Mar/Apr 2017 • Vol. XXXIX No. 2 Poetry |

In Memoriam JB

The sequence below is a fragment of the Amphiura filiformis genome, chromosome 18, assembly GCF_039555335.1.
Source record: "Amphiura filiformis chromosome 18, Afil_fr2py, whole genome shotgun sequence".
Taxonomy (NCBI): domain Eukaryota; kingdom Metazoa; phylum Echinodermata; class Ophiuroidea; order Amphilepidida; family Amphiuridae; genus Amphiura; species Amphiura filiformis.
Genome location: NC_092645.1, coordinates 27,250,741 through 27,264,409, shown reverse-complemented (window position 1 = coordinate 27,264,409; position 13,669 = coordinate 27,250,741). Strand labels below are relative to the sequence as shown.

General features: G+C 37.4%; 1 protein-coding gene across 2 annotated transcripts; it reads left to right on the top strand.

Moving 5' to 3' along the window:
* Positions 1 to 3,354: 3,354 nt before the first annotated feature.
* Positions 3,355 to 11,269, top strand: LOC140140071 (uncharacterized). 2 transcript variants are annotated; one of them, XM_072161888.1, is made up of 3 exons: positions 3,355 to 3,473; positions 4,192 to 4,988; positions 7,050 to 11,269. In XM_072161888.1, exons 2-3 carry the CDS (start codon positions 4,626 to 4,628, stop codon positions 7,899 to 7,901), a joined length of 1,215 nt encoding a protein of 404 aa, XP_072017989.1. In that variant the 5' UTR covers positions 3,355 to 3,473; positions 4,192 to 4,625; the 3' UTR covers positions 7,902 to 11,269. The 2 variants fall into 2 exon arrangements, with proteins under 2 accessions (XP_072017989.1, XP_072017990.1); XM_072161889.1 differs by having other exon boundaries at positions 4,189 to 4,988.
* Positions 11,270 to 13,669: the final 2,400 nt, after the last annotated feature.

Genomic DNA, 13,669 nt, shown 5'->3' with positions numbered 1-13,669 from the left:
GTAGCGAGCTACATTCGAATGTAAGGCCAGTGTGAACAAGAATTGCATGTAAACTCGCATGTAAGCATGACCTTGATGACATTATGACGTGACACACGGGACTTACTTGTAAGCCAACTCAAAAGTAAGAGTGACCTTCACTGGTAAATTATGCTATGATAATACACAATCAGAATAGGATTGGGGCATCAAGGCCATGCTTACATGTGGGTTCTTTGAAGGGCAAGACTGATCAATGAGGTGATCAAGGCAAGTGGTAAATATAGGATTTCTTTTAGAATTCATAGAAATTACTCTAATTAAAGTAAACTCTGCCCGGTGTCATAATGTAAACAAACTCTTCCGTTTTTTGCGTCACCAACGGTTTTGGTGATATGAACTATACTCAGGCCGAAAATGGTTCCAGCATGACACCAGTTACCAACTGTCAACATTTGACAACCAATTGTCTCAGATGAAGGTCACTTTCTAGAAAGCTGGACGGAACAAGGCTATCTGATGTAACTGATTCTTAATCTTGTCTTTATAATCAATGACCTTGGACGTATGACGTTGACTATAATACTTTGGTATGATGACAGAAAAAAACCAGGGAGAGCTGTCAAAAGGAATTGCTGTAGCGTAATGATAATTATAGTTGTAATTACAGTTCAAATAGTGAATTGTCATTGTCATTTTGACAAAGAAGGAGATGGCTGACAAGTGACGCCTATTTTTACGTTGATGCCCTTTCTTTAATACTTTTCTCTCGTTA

You're leaving us the things you found (we found) so hardto speak about—the books, the films,the high beam on your car, political shenanigansthat split us wide apart, the things we never could agree upon, you on the right, me on the left. I well recall the night before the Iraq invasion,shouting at you over quaking scallopini at Valdarno's,tears streaming down my face, my specs misted over—can't you see? can't you see? why won't you see? And you, polite, calm, infuriatingly right,the tactful English gentleman confronting an unruly desperate Australian virago. What's the matter with the woman? True grief is tongueless (as I once saidin an early poem about lost love). I still believe it. We never learn, dear John. We've grown up like a pack of frightened kidsstanding in the corners of the world, graduates of the school of inhibition, cum laude, wary of weapons of mass destructionthe biggest of which is death. We're learning …We feared that love was not enough. You do

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